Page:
Concerns on the sustainability of advanced braking systems on older motorcycles
Former FIM CAP Director
Until a few years ago I played an active role in the field of motorcycle safety and public policy. I am still an active rider and want to share a personal concern with you on the issue of motorcycle safety.
One of the issues we have been promoting as rider organizations is the development and use of advanced braking systems. In the present market there is a good availability of motorcycles with these braking systems, riders do want to buy and ride those machines and the motorcycle press helps to promote this use. Recent legislation now requires ABS on all new machines from 1-1-2016 (EU 168/2013).
From my safety background I am an early adapter and I have been riding ABS-motorcycles since they are on the market. At the moment I use a BMW R1150RT that I bought new in 2003. The braking system recently broke down for the 2nd time in 15 years which requires an expensive repair. The electrical pump needs to be replaced; the repair will cost over 2000 euro. The mileage of the machine is 150.000 km and now needs its 3rd pump; the first one was replaced after 10 years and approximately 110.000 km.
Since the braking system is such an essential part of the motorcycle the reasonable expectation of a vehicle user is that the braking system should have a longer lifetime than in my example (10 and 5 years) and certainly more than the 2 years of warranty on the repair. For a comparison: I just sold my 17 year old Volvo V70 (500.000 km) which still had the original ABS system and that was working OK.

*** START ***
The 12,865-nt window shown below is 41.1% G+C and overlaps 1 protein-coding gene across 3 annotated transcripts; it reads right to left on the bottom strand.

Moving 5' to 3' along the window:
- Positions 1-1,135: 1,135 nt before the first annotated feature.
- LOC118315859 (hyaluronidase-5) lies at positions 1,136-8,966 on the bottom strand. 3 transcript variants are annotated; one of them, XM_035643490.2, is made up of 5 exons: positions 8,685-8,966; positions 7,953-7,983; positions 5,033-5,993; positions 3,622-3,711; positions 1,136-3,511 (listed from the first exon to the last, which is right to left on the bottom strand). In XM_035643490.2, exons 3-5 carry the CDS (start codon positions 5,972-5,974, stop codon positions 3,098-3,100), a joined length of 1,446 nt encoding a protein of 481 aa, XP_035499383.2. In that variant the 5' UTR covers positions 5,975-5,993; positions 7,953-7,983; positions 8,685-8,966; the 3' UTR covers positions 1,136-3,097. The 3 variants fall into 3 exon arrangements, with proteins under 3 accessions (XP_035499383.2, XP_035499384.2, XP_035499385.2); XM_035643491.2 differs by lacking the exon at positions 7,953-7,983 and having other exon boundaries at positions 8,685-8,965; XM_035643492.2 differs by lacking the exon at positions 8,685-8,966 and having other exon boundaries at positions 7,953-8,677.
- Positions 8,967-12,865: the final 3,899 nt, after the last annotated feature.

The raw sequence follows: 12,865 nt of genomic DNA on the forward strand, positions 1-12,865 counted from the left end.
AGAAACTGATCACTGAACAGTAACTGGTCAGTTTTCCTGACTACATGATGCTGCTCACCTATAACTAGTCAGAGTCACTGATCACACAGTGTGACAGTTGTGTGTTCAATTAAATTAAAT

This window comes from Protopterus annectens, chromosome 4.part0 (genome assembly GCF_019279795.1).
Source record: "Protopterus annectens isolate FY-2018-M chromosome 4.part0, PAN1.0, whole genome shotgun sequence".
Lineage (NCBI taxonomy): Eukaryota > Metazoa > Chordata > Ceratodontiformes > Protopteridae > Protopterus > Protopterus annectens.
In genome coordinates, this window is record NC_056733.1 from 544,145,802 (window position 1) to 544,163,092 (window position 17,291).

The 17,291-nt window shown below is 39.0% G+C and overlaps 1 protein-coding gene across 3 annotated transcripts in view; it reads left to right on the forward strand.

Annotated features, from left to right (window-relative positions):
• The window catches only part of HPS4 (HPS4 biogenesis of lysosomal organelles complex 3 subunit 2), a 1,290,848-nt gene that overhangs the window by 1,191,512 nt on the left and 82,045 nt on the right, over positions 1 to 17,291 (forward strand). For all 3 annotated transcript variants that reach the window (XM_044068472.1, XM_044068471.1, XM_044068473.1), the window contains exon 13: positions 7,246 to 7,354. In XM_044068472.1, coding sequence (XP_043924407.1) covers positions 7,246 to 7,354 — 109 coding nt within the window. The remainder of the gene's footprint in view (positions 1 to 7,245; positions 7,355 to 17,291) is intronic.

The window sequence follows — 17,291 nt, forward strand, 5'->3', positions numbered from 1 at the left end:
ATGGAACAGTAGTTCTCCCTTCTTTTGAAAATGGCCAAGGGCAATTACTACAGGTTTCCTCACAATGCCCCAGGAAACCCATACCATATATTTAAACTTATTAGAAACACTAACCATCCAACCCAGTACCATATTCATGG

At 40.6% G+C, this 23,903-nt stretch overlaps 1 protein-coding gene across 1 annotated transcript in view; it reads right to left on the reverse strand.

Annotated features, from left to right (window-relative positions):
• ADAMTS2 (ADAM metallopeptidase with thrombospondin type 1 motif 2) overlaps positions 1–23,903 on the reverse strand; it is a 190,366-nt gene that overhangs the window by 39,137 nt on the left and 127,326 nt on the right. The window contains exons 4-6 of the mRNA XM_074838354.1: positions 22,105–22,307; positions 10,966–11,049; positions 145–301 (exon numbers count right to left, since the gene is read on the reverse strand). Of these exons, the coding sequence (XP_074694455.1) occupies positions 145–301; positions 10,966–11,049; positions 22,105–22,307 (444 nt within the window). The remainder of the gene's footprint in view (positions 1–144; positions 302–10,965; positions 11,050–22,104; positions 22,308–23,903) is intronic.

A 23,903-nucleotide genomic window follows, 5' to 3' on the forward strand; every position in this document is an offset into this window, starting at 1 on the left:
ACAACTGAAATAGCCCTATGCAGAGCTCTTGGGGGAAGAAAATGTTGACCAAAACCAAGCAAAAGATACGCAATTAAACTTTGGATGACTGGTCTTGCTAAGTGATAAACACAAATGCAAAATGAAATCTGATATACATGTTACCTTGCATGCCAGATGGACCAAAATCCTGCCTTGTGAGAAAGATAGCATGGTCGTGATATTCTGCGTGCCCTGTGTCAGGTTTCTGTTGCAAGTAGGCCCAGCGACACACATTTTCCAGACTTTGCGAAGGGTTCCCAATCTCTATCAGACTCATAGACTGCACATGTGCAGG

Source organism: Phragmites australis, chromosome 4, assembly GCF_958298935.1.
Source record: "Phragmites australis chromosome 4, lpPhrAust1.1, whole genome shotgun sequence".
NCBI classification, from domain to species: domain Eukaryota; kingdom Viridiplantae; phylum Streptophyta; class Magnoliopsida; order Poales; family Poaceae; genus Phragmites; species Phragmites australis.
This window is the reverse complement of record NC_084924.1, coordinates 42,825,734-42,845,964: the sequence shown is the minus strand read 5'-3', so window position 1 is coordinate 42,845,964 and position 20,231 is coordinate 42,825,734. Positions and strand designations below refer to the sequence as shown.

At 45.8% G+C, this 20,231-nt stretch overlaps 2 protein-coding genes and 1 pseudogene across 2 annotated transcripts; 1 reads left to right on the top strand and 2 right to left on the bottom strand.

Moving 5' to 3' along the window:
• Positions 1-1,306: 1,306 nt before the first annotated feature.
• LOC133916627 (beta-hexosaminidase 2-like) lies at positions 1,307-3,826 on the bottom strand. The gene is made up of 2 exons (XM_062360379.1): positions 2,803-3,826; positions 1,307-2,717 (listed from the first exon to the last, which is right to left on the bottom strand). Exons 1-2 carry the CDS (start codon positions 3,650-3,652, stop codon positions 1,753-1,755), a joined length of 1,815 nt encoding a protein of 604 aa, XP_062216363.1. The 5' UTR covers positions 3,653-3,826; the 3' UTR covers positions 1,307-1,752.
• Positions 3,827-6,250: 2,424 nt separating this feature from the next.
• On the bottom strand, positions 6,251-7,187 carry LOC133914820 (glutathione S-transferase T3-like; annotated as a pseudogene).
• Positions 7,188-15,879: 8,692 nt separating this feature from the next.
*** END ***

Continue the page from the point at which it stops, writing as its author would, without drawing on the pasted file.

I did some internet research and I noticed that advanced braking systems on motorcycles of several brands do break down and often require expensive repairs.
The concern I want to share is this. It is not uncommon for riders to own and use older motorcycles. When using an older machine that has an advanced braking system that has a reasonable chance to break down, the safety of the rider is at risk.
When the braking pump doesn’t work, there is no ABS available and operating the brakes requires far more force from the hand and foot. This is the direct safety effect when a failure occurs. The rider can stop the machine and can have the machine transported to a repair company.
The more long term effects are the following.
These machines that were in the past sold on the high end of the market are becoming unreliable which gives them on one hand a very low market value and on the other hand makes them not suitable for long distance traveling anymore.
On my Internet research I noticed that there are owners that take the the decision to continue using the machine without having it repaired. I even saw repair companies that offer a (cheap) technical solution where the ABS and powered braking system is being replaced by a conventional hydraulics-only-non-ABS-system.
Conclusion: all the effort we have put as motorcycle consumers in promoting safety brake systems leads in some cases after several years of use to at least devaluation of the vehicle and in the worst case to motorcycles in traffic that do not have any longer a safety braking system.
I hope my personal example and observations can contribute to a development where the safety devices in motorcycle will be sustainable during the whole lifecycle of the machine.